But if a reunion does materialize, Harris may see a reduced role. Since his release, the Seahawks splurged on a big-ticket deal for Dre’Mont Jones (who, coincidentally, the team wanted when negotiating the Wilson trade with the Broncos last year, as Condotta tweets). They also brought back defensive tackle Jarran Reed, whom GM John Schneider says eschewed more lucrative deals elsewhere to return to Seattle after spending 2021 with the Chiefs and 2022 with the Packers (Twitter link via Condotta).

The ‘Hawks still have a need at nose tackle, and while Harris would not fill that role, there is not much DL depth behind Jones and Reed. As such, a new contract could be in the cards if player and team can find some financial common ground.

Seahawks To Bring Back DT Jarran Reed

Big on reunions with pass rushers in recent years, the Seahawks are planning to greenlight another comeback. They intend to bring back Jarran Reed, according to NFL.com’s Tom Pelissero (on Twitter).

Reed, who left Seattle under unusual circumstances related to his contract two years ago, intends to rejoin the team on a two-year deal. This comes just after the Seahawks notified Quinton Jefferson, whom they brought back in 2022, he will be a cap casualty. Reed is re-signing with the Seahawks on a deal that can max out at $10.8MM, Ian Rapoport of NFL.com tweets. The base value will check in lower for a player the Seahawks once extended on a two-year, $23MM deal.

A refusal to restructure his deal in 2021 led Reed to Kansas City, and he played last season in Green Bay. The Seahawks wanted to retain Reed two years ago, but the young D-tackle sought a second extension. The sides could not agree on a resolution, leading to Reed becoming an unexpected free agent. The former Seattle second-round pick will attempt to pick up where he left off with the NFC West team, which reached reunion agreements with Jefferson and Bruce Irvin last year.

Reed has remained a starter-caliber interior pass rusher in his seasons outside of Seattle, totaling 26 QB hits from 2021-22. However, his best work has come with the Seahawks. Reed, 30, registered six sacks during his 2020 Seattle 1.0 finale and earned his initial extension after totaling 10.5 in 2018.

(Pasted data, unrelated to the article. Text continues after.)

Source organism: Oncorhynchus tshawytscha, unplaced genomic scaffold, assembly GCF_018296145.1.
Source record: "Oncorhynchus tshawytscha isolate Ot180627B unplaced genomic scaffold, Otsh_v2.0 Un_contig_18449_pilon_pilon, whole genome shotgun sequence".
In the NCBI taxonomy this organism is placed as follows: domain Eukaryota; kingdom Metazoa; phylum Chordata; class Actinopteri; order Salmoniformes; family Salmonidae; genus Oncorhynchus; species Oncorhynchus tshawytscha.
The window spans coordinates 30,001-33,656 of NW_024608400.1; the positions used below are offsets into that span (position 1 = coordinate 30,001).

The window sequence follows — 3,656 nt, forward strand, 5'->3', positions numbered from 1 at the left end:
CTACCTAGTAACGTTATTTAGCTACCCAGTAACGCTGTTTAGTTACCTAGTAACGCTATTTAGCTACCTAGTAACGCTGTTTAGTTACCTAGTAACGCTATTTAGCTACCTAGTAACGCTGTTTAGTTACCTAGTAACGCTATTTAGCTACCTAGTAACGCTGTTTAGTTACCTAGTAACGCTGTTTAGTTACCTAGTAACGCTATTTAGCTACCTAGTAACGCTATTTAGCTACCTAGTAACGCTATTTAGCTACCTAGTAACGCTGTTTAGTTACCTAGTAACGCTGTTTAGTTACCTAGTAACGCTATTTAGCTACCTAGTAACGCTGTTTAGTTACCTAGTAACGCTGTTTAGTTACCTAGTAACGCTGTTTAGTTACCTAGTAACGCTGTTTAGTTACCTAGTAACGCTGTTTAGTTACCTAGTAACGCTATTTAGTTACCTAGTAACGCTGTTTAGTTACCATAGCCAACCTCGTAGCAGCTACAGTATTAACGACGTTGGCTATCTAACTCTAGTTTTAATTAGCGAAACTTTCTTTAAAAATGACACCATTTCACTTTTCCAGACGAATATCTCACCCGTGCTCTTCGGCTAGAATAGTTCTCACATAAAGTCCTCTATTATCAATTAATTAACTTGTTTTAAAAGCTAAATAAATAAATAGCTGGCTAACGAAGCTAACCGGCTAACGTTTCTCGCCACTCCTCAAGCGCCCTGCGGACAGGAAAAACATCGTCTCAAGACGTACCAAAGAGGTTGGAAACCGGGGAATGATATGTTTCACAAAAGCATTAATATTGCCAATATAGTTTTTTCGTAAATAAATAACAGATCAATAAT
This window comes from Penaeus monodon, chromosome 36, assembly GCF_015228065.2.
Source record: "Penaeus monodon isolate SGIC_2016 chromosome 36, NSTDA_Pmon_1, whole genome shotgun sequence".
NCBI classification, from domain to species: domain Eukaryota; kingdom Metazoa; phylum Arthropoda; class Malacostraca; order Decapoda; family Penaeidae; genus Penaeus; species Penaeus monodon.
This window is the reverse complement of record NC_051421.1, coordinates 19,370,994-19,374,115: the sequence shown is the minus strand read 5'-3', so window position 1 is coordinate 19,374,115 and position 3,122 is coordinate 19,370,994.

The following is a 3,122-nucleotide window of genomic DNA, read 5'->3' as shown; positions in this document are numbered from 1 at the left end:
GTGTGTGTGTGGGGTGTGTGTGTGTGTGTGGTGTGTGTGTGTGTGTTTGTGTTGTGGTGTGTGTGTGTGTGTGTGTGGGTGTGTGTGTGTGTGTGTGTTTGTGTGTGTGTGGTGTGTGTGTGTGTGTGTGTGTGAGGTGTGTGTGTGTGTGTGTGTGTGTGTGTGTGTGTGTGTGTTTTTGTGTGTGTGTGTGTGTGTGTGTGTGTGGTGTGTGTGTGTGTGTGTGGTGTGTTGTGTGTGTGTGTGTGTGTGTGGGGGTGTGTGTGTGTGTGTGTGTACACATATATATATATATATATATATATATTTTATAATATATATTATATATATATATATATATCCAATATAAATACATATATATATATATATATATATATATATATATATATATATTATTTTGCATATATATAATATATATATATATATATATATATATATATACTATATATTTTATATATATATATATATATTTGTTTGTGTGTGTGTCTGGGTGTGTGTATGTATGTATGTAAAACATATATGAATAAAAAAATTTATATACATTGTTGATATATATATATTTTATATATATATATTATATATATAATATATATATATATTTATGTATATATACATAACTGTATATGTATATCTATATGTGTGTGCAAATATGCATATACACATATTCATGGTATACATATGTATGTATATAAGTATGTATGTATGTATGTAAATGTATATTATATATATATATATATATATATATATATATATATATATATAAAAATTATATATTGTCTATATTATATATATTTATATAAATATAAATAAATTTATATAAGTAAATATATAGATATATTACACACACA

The Seahawks are swapping out Jefferson and Shelby Harris for Reed and Dre’Mont Jones. The latter will cost $17MM per year, so Reed is joining the Jones- and Uchenna Nwosu-led pass rush as a supplemental piece. Poona Ford remains unsigned, but the Seahawks still have Al Woods and Bryan Mone under contract.

Latest On Packers’ DL Competition

The Packers have made a few notable investments into their defensive line this offseason, as they try to bolster what has been one of the team’s weaker position groups in recent years. For both the short- and long-term future, there is cause for optimism. 

Green Bay still has Pro Bowler Kenny Clark as an anchor for the unit. The former first-rounder has totalled 22.5 sacks in the past five seasons, and figures to be a mainstay of the team’s defense for years to come. Another key veteran returning in 2022 is Dean Lowry, another 2016 draftee who has been a starter since his second NFL season.

The Packers have a few options to consider in terms of who joins those two as a first-team member. Many may have expected Devonte Wyatt to take on that role, given his status as a first round pick and his college production. A key member of Georgia’s lights-out defense, Wyatt teamed with fellow top pick Jordan Davis on the interior of the Bulldogs’ d-line and totalled 2.5 sacks and seven tackles for loss in 2021.

However, Matt Schneidman of The Athletic notes that Wyatt has strictly seen second-team reps so far this offseason (subscription required). He will likely begin his pro career as a backup to the likes of 2021 fifth-rounder TJ Slaton and free agent addition Jarran Reed. The latter had an underwhelming season in Kansas City last year, but displayed significant pass-rush ability during his time as a Seahawk.

Still, Schneidman adds that it wouldn’t come as a surprise if Wyatt sees himself “playing meaningful snaps not long from now.” He, along with the rest of Green Bay’s re-tooled defensive front could be in line for a productive campaign, something which would go a long way towards helping the team’s Super Bowl aspirations.

Packers To Sign DL Jarran Reed

Jarran Reed is set to play for a third team in three seasons. The former Seahawks and Chiefs defensive lineman is signing with the Packers, Tom Pelissero of NFL.com tweets. The Bengals also met with Reed recently, Aaron Wilson of ProFootballNetwork.com adds, but he will head to Wisconsin.

The six-year veteran visited the Packers on Tuesday and will join a defensive line also housing Kenny Clark. This marked the third straight offseason in which Reed hit free agency. The Seahawks locked him up on a short-term deal in 2020, but that relationship quickly deteriorated and has led to a nomadic journey for the talented interior D-lineman.

Seattle gave Reed a longer-term deal, but an unusual development led to his exit. Reed refused to restructure his two-year, $23MM pact in 2021, leading to the Seahawks cutting him. The Chiefs gave Reed a one-year, $5.5MM deal and used him as a 17-game starter.

A former second-round pick out of Alabama, Reed zoomed onto the extension radar after a 10.5-sack 2018 season. A six-game suspension stalled Reed’s momentum in 2019, when he finished with just two sacks. He recorded 6.5 in 2020 and 2.5 last season, adding two forced fumbles and 12 QB hits during his one Chiefs campaign. Reed has also tallied three postseason sacks over the past two seasons.